In this week’s review, there is a Star Wars analogy, IoT security plans, a 30th anniversary and an unusual way of serving whisky
The dormant nature of some devices in the IoT are likened to the reawakening of Star Wars’ R2-D2 by Joe Hupcey III, Mentor Graphics. In an equally honorable and daring quest, he looks for the wisdom of ultra-low power design and verification for SoCs used in devices that wait a long time for reactivation.
FPGA with a dash of splash or on the rocks? Steve Leibson, Xilinx, explains how a bottle of fine whisky (scotch) ended up in a PC. It’s all in a good cause.
Three trends for embedded systems are identified by Amber Thousand, Critical Link. She explains how we should all be paying attention to user interfaces, the rise of complexity and integration, and a focus on core competencies.
This year marks 30 years since MIPS Computer Systems introduced the MIPS R2000 microprocessor chipset. Alexandru Voica, Imagination Technologies, considers the rise of RISC and where it has led.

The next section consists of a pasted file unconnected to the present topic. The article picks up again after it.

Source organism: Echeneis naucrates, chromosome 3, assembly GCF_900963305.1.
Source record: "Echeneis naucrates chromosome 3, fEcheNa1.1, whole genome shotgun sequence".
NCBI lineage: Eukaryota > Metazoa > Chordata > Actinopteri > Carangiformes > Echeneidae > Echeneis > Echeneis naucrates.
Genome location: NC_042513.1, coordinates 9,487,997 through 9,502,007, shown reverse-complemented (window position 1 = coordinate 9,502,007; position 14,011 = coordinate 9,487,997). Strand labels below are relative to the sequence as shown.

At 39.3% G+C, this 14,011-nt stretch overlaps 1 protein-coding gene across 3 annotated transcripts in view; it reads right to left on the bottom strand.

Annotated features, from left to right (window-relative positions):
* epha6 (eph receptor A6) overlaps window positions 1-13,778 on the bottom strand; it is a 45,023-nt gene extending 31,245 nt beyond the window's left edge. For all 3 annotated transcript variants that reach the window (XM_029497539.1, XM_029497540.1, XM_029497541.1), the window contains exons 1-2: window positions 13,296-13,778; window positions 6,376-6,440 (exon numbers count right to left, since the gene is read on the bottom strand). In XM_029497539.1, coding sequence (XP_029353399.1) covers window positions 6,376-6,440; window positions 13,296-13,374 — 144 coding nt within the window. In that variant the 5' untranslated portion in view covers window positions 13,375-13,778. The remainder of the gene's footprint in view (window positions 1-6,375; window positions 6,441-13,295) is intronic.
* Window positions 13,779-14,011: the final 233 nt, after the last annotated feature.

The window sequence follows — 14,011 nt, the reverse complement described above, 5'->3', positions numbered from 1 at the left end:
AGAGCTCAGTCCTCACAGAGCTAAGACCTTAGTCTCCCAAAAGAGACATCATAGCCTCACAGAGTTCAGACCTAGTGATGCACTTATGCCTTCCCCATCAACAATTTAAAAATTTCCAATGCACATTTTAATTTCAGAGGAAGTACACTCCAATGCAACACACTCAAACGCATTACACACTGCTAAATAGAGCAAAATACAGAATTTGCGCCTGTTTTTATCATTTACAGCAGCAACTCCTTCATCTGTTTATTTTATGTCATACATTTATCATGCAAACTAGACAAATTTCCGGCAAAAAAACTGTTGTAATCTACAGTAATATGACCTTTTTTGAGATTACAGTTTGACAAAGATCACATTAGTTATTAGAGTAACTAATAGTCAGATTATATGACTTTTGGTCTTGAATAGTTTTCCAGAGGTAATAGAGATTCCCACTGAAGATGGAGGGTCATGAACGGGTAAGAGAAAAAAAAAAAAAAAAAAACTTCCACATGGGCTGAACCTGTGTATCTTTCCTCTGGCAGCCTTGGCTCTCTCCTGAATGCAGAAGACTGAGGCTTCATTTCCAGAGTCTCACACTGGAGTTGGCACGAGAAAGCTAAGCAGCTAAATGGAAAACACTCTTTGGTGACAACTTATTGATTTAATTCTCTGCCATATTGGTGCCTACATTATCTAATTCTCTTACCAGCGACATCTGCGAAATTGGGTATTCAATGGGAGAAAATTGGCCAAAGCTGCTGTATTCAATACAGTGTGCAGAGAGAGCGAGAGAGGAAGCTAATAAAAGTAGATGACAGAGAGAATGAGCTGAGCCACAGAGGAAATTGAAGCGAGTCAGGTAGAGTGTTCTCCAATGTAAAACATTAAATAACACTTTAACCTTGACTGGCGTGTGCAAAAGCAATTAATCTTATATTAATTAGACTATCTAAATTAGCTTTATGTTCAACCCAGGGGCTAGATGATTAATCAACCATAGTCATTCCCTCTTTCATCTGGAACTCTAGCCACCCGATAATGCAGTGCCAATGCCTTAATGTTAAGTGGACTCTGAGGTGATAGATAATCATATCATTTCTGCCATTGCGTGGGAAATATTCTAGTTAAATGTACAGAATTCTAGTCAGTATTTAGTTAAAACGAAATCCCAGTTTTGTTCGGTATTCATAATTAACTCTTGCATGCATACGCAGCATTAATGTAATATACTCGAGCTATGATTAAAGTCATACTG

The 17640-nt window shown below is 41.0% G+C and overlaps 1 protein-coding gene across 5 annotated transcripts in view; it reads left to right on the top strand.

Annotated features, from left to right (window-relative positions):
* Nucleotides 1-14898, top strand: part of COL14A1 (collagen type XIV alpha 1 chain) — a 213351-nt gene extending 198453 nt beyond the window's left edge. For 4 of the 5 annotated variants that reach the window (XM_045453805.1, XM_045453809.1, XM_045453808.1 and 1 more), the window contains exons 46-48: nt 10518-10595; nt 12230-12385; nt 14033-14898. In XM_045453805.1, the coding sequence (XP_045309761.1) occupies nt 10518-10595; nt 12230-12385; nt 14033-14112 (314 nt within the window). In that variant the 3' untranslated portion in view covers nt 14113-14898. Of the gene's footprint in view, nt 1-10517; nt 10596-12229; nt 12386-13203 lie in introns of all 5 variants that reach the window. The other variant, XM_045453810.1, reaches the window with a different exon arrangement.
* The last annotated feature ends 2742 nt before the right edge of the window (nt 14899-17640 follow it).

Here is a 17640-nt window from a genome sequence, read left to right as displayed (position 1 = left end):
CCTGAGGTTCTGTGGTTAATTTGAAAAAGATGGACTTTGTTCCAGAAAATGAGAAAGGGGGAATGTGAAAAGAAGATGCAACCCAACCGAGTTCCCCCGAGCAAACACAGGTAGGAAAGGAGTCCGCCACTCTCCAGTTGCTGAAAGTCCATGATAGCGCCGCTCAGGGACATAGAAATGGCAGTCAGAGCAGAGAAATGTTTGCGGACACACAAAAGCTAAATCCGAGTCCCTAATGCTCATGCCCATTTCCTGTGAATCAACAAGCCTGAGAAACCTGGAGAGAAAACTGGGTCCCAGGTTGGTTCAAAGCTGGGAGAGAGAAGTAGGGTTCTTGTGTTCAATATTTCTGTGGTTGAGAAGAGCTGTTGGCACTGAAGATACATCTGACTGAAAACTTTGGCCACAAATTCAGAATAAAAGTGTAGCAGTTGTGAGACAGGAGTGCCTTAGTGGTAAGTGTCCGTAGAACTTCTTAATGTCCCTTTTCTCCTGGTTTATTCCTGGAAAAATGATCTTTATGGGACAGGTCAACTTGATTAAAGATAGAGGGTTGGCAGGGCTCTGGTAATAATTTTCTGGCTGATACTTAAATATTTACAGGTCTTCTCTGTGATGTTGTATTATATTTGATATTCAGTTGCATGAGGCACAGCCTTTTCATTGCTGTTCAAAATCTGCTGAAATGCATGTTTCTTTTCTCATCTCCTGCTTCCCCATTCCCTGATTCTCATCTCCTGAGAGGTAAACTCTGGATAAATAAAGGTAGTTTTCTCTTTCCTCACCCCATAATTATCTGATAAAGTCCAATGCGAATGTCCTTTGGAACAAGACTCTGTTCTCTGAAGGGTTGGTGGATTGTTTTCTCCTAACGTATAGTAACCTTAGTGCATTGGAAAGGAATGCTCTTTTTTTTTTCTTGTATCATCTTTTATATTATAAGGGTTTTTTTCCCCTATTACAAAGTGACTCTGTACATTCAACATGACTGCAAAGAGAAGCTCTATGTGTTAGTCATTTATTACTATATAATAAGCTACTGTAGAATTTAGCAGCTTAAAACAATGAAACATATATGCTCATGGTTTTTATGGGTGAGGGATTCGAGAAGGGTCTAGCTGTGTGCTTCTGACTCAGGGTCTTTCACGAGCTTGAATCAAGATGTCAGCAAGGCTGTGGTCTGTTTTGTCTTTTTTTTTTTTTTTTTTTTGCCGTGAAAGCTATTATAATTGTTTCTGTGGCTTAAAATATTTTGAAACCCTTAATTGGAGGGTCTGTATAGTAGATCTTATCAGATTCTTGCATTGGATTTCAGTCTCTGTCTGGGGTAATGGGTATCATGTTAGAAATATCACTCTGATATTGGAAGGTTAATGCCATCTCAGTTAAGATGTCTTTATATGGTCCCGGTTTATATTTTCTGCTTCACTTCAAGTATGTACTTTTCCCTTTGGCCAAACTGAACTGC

Silicon is the best place to secure security features for the IoT, argues Matthew Rosenquist, Intel. He outlines the role Trusted Execution Environments (TEEs) play in the cyber future.
Clearly not a man that travels light, Navrai Nandra, Synopsys, concluded that if storage space is limited, instead of trying to close a bulging suitcase, think about moving up. His wait at the airport inspired an interesting blog on 3D stack technology to triple NAND capacity.
Looking at what the IoT design wins means for design at advanced nodes, Vassilios Gerousis, Cadence, considers the design rules for 10nm.
Caroline Hayes, Senior Editor